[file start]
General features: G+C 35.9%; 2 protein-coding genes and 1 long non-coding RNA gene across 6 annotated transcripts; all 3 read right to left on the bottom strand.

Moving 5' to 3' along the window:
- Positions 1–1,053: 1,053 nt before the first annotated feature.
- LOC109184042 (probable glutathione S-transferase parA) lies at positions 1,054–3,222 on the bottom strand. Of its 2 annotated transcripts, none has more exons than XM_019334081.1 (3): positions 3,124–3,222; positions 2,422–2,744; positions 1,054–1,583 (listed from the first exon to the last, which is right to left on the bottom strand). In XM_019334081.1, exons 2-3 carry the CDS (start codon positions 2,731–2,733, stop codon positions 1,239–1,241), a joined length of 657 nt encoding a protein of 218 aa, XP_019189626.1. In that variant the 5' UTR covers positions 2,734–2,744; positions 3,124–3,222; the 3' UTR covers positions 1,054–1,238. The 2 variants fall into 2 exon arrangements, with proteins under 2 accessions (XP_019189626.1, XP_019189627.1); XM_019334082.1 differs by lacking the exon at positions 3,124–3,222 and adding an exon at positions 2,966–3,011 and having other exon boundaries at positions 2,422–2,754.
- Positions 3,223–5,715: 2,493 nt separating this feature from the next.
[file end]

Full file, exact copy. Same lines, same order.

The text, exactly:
General features: G+C 35.9%; 2 protein-coding genes and 1 long non-coding RNA gene across 6 annotated transcripts; all 3 read right to left on the bottom strand.

Moving 5' to 3' along the window:
- Positions 1–1,053: 1,053 nt before the first annotated feature.
- LOC109184042 (probable glutathione S-transferase parA) lies at positions 1,054–3,222 on the bottom strand. Of its 2 annotated transcripts, none has more exons than XM_019334081.1 (3): positions 3,124–3,222; positions 2,422–2,744; positions 1,054–1,583 (listed from the first exon to the last, which is right to left on the bottom strand). In XM_019334081.1, exons 2-3 carry the CDS (start codon positions 2,731–2,733, stop codon positions 1,239–1,241), a joined length of 657 nt encoding a protein of 218 aa, XP_019189626.1. In that variant the 5' UTR covers positions 2,734–2,744; positions 3,124–3,222; the 3' UTR covers positions 1,054–1,238. The 2 variants fall into 2 exon arrangements, with proteins under 2 accessions (XP_019189626.1, XP_019189627.1); XM_019334082.1 differs by lacking the exon at positions 3,124–3,222 and adding an exon at positions 2,966–3,011 and having other exon boundaries at positions 2,422–2,754.
- Positions 3,223–5,715: 2,493 nt separating this feature from the next.